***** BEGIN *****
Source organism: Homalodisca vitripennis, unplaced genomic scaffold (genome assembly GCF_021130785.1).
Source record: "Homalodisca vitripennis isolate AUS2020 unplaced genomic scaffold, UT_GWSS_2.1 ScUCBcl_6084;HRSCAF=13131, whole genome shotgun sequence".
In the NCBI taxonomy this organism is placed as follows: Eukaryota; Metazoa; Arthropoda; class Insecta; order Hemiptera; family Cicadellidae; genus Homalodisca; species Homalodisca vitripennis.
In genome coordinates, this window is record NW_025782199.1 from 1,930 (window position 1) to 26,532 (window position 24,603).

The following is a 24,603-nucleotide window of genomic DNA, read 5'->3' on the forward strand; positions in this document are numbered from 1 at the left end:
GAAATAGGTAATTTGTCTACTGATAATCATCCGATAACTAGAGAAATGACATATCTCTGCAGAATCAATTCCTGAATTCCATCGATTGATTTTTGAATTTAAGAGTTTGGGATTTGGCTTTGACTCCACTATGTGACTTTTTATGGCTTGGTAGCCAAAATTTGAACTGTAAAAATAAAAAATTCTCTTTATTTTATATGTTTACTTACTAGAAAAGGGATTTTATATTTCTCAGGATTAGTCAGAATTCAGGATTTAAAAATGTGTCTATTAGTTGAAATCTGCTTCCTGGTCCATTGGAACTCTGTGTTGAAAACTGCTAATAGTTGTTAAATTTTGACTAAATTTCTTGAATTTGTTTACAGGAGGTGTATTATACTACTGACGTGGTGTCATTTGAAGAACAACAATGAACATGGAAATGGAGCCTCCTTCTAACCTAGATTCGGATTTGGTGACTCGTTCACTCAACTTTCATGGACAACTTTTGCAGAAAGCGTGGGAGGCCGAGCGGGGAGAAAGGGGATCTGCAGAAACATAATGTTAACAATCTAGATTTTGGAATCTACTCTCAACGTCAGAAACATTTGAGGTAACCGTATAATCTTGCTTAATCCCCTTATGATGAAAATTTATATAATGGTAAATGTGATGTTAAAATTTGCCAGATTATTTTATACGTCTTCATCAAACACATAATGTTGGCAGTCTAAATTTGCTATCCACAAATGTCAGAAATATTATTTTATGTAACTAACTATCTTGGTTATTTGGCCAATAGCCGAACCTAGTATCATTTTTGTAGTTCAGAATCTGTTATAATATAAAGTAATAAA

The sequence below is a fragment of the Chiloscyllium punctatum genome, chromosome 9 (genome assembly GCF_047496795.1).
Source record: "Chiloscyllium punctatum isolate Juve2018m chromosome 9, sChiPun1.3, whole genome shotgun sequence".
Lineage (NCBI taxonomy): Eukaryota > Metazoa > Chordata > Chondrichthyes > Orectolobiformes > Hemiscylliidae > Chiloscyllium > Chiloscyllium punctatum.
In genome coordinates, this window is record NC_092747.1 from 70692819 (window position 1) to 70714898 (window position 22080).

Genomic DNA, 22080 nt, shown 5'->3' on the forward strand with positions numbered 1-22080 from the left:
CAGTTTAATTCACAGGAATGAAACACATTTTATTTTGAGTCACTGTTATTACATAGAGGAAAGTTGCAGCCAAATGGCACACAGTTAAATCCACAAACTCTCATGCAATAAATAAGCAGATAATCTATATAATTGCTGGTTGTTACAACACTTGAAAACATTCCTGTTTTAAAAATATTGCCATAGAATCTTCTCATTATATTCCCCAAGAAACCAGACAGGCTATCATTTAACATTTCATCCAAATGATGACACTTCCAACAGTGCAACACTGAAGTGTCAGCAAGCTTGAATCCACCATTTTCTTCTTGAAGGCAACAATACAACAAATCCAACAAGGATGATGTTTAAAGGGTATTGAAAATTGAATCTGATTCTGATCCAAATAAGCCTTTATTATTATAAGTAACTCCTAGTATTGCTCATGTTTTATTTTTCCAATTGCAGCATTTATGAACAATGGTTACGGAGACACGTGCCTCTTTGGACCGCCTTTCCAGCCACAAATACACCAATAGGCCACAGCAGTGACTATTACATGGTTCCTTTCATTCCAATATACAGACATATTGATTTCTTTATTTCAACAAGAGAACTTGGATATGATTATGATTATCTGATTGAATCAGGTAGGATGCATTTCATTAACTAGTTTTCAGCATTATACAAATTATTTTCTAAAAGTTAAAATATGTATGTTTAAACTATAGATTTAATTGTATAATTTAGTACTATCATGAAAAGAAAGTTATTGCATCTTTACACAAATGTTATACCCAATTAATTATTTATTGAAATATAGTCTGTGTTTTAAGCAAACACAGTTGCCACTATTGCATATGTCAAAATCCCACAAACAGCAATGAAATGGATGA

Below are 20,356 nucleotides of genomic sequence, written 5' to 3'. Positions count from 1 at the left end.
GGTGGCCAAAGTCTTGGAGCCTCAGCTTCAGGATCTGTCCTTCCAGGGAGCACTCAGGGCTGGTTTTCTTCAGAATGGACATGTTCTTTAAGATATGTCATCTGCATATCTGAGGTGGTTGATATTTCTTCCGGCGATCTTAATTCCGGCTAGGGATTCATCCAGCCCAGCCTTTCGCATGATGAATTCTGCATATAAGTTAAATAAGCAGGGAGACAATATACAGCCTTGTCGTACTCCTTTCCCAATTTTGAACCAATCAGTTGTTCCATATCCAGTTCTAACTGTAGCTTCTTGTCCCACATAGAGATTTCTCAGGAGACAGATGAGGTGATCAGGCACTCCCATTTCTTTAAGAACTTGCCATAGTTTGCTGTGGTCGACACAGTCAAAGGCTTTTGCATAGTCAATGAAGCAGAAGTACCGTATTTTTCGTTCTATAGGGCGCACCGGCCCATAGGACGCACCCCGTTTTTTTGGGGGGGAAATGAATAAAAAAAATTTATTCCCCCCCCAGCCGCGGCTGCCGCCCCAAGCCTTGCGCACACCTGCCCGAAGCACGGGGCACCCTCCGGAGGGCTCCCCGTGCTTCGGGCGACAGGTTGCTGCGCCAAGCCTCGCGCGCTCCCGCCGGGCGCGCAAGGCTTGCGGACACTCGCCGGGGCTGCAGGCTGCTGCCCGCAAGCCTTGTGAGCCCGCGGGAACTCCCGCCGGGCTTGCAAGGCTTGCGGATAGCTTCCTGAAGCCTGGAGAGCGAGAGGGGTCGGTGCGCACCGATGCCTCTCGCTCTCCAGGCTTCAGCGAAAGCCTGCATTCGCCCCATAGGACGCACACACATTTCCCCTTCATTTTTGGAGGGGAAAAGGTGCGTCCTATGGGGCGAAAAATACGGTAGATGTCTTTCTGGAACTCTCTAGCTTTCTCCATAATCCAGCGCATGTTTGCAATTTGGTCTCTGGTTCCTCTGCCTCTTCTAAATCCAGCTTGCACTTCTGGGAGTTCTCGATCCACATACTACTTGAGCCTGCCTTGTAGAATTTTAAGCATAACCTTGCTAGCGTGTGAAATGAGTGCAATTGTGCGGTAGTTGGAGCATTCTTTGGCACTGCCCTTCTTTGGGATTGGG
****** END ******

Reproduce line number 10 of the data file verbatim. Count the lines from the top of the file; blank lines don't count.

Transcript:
In genome coordinates, this window is record NC_092747.1 from 70692819 (window position 1) to 70714898 (window position 22080).